New Experimental Feature: ATTEMPT/RECOVER

A bit over a month ago, I wrote about my intention of tearing out support for "JAVACODE" productions. A JAVACODE production is really just a Java method that is like a pretend grammatical production. I could find very few JavaCC grammars in the wild that used this.

I asked whether anybody would miss them and nobody answered. This could be because nobody cares or nobody is paying any attention anyway. Regardless, they are gone. RIP.

Another related legacy JavaCC feature (perhaps using the term "feature" loosely)  is try-catch. I don't mean the try-catch that is part of the  Java language. I mean the JavaCC try-catch where you put a grammatical expansion inside the try block. Like so:

try {
  Foo() Bar() Baz()
catch (ParseException e) {
   // Some arbitrary Java code

So you have a grammar expansion inside the try block and then you have a catch (one or more catch blocks and maybe a finally block, just like Java) in which you put your Java code to handle the error. Except.... hold on...

What do you do inside the recovery block?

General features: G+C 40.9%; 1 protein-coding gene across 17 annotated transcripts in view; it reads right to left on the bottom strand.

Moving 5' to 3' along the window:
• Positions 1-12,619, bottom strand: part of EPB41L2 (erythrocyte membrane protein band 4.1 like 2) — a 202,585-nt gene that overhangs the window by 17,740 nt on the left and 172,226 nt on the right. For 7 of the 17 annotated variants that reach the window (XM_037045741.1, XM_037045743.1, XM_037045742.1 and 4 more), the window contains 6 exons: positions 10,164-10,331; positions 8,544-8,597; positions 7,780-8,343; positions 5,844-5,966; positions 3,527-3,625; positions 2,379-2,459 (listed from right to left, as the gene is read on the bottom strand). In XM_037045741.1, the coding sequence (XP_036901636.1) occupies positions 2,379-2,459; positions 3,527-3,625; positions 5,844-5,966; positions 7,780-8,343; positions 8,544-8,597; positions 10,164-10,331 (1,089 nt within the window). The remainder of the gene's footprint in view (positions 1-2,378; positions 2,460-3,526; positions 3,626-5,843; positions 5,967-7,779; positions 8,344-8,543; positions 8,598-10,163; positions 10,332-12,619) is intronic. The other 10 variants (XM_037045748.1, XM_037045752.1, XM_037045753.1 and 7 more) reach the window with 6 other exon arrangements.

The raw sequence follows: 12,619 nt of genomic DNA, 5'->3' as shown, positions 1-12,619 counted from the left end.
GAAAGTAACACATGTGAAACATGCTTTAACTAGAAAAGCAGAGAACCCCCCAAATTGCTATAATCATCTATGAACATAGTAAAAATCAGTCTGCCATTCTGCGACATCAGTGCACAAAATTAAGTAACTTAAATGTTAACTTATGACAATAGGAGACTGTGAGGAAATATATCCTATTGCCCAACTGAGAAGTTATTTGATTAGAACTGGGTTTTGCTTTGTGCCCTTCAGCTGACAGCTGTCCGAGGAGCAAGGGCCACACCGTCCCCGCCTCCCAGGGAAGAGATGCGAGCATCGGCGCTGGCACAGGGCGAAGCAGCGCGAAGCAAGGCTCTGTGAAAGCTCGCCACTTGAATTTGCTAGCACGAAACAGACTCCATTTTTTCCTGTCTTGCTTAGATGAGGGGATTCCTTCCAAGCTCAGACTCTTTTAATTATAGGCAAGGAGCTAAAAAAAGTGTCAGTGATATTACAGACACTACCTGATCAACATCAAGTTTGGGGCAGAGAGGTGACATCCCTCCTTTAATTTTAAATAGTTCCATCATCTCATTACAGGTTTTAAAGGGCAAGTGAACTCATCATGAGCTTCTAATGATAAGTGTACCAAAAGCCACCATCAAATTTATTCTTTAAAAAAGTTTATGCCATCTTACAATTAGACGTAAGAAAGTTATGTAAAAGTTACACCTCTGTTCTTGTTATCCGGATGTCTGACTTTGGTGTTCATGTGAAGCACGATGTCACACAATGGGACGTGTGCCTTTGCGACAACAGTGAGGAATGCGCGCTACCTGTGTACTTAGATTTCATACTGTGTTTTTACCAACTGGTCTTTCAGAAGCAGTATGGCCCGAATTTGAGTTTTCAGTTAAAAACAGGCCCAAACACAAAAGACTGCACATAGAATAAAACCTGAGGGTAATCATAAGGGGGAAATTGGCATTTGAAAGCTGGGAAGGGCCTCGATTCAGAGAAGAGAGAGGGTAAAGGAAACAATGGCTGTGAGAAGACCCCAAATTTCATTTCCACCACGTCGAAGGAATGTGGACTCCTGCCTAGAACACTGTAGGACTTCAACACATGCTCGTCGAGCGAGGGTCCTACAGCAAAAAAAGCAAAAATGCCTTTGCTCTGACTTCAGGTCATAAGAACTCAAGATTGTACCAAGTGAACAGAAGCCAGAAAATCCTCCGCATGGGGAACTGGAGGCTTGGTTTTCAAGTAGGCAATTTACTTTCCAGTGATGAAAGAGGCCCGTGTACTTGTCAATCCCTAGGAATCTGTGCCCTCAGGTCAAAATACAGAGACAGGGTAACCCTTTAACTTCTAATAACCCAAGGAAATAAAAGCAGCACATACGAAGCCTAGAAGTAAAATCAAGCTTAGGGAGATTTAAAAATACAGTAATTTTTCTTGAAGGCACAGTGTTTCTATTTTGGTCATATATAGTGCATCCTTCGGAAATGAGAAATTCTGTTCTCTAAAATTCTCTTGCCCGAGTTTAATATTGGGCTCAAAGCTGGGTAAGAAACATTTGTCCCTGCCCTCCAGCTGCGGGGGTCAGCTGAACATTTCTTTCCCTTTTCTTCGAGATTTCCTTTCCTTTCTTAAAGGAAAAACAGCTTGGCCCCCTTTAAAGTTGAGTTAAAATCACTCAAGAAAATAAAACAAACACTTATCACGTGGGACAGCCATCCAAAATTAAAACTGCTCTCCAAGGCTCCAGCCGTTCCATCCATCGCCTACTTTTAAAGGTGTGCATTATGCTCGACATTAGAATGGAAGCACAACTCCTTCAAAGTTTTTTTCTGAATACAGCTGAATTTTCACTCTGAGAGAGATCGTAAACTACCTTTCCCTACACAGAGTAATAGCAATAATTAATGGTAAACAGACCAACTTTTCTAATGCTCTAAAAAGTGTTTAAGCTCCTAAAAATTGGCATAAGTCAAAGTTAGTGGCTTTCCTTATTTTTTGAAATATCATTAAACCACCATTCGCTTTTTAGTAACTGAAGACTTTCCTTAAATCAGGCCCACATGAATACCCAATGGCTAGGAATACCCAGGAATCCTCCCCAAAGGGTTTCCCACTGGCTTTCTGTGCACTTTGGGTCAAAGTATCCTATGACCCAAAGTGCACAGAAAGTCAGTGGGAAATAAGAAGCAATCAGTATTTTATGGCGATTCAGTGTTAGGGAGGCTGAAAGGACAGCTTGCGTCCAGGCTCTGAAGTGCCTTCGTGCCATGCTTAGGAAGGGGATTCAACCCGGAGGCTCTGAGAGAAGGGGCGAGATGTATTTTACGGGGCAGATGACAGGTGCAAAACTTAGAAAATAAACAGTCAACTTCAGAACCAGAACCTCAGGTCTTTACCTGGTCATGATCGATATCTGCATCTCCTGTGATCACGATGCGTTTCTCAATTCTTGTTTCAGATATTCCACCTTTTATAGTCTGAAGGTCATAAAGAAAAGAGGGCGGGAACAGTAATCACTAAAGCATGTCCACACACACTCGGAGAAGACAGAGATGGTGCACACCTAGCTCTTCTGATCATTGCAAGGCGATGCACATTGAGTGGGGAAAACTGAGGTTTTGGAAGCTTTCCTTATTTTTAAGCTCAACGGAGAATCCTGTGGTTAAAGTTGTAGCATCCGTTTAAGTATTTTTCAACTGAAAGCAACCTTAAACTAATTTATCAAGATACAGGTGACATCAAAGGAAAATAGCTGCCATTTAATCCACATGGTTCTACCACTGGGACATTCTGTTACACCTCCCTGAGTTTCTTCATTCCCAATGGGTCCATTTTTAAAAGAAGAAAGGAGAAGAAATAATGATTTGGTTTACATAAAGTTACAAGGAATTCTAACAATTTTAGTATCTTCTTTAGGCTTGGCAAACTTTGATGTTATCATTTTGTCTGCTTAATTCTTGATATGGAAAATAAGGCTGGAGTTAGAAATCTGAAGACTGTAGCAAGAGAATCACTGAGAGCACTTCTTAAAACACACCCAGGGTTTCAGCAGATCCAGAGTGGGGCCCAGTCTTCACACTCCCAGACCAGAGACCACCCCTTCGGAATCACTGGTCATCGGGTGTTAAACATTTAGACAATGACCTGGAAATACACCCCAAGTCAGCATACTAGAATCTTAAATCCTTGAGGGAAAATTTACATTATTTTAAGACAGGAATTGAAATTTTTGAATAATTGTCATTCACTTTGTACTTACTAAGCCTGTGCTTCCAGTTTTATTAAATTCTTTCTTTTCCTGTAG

Beats me. Just as I pointed out in my post about getting rid of JAVACODE productions, JavaCC provides no real disposition for error recovery. With this sort of try-catch, the general situation is that  the exception bubbled up from deep in the bowels of our grammar, I mean some deeply nested sub-expansion, right? So what are we supposed to do in the catch block? Or to frame the question more precisely: What do we do in the catch/finally section that is more useful than just letting the exception bubble up to whatever default handler?

Well, I think the cold hard truth of the matter is that there really is not much to do be done in this spot.  Ergo, this "feature" is simply not very useful. And that could explain why nobody uses it! I scoured the web trying to find real-world usage examples of this this try-catch and came up with nothing. Really nothing, even less than JAVACODE productions. I can't find a single JavaCC grammar out there that does this.